Timing Options

Breast reconstruction can be done at different times, depending on what works best for you.

Immediate Breast Reconstruction

As soon as the breast is removed by the breast cancer surgeon, the plastic surgeon reconstructs the breast either with tissue from another location on your body or with an implant (and sometimes both). The surgery is coordinated between your surgeon and a plastic reconstructive surgeon. Studies have shown that this is a safe approach and may result in a better cosmetic result.

Delayed Breast Reconstruction

The reconstructive surgery is performed sometime after the mastectomy, and any additional therapies that are given including chemotherapy, radiation, or targeted therapies. Radiation therapy in particular is known to cause undesirable changes to a reconstructed breast. Some stage II and all stage III breast cancers are likely to need radiation therapy after mastectomy. Therefore, some surgeons advise patients to wait until after chemotherapy and radiation are finished before having reconstruction. This means reconstruction might be done 6 to 12 months after mastectomy.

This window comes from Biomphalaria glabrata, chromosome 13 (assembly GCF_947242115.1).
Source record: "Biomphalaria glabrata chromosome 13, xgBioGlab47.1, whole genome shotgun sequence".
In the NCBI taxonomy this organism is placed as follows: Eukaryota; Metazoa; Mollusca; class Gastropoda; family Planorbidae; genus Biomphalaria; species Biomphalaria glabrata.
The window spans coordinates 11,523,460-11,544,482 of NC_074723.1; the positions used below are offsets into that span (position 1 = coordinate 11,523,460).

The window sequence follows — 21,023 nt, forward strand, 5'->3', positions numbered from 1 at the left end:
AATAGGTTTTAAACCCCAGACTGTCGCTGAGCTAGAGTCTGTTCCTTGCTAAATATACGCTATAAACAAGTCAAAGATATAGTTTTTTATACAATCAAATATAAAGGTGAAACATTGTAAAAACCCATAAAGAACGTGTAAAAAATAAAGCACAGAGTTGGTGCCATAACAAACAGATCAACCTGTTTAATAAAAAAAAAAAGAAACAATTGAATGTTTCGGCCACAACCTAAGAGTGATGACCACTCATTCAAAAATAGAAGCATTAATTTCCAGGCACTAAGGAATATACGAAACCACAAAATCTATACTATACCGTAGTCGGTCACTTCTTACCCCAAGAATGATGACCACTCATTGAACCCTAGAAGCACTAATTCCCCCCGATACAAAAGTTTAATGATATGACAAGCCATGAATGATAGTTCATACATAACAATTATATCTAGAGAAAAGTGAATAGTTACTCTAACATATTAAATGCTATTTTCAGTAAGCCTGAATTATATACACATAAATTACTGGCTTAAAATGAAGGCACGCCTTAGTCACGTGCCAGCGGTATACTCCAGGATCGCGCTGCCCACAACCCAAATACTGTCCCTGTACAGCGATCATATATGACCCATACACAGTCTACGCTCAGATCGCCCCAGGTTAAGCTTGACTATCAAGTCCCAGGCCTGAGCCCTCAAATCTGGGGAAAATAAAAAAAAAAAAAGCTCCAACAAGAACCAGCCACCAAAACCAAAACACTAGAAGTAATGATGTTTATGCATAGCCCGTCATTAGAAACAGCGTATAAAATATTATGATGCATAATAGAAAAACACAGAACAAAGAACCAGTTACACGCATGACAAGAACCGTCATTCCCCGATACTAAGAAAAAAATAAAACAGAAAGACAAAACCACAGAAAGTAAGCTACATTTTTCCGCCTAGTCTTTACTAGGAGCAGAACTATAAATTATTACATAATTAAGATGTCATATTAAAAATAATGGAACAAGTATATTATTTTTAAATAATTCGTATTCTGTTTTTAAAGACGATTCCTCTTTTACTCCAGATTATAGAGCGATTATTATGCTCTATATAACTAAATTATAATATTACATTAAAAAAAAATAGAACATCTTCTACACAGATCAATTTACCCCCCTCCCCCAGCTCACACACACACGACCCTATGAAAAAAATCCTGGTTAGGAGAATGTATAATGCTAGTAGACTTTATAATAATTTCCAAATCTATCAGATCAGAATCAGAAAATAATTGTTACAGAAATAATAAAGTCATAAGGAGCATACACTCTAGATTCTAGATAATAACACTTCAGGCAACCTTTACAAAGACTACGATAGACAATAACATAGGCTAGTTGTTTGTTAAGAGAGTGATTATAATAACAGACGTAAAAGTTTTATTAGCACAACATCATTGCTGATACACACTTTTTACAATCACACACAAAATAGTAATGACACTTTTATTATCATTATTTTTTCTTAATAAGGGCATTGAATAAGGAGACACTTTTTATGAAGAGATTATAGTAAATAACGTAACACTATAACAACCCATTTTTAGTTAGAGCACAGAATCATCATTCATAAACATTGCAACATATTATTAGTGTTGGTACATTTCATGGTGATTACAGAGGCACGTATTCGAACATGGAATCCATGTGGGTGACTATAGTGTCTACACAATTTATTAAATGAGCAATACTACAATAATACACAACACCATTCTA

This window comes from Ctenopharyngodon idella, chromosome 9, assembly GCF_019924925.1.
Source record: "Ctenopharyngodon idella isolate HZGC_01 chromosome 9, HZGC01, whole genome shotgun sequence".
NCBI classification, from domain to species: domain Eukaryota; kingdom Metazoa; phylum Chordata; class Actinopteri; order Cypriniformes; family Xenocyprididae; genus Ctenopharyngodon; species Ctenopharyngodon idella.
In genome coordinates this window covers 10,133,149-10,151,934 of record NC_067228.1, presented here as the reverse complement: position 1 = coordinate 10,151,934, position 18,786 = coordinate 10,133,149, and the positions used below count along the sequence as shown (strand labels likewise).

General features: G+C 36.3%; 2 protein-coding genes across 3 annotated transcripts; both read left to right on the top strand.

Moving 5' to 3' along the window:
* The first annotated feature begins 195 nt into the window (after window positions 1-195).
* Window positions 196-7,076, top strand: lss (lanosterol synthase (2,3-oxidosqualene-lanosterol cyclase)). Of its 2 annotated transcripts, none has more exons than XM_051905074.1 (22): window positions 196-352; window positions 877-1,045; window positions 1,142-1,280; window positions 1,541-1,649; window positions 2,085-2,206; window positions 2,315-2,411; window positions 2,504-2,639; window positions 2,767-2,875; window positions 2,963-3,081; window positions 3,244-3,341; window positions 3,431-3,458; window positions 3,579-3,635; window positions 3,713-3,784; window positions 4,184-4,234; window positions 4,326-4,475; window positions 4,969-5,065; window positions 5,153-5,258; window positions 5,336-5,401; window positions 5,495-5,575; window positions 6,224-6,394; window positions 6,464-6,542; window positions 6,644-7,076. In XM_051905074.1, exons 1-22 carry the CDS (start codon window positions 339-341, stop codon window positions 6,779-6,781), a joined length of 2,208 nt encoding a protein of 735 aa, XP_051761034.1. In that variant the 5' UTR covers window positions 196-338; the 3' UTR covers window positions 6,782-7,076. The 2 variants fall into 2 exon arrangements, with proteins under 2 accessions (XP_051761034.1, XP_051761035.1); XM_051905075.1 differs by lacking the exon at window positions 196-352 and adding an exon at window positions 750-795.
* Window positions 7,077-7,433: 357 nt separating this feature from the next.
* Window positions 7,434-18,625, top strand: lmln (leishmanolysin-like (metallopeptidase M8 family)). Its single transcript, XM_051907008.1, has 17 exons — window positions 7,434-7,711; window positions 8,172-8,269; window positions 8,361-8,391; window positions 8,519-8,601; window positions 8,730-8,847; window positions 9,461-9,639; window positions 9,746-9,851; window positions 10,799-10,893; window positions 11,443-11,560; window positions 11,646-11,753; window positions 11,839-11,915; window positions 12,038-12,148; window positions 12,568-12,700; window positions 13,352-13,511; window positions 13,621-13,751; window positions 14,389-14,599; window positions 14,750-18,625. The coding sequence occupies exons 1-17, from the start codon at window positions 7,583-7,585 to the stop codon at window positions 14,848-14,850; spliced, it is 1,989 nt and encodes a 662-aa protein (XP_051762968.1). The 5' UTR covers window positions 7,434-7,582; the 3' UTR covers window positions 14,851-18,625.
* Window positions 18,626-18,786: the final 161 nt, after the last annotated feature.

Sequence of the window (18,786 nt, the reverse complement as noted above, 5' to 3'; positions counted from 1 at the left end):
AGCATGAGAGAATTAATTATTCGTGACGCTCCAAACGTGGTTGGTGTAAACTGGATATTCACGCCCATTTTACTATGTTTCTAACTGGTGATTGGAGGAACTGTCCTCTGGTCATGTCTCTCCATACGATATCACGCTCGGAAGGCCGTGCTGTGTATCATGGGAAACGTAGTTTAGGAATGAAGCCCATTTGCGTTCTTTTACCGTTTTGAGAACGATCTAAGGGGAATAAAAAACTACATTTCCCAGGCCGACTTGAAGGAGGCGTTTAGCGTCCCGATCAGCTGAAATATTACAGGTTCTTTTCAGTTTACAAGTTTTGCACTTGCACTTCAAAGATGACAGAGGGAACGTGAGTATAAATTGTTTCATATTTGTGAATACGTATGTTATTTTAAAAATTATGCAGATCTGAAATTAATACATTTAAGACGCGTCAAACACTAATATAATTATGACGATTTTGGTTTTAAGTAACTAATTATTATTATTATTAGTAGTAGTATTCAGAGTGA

Delayed-Immediate

In some cases, doctors aren't sure if a woman will need chemotherapy or radiation until after the cancer and some lymph nodes are removed and analyzed. It can take up to a week for this analysis to be done. In these cases, a tissue expander is inserted under the chest muscle after the breast is removed, thus holding open the mastectomy space until definitive reconstruction can be performed once chemotherapy and/or radiation are completed. The breast reconstruction is usually completed about 4 to 6 months after radiation.

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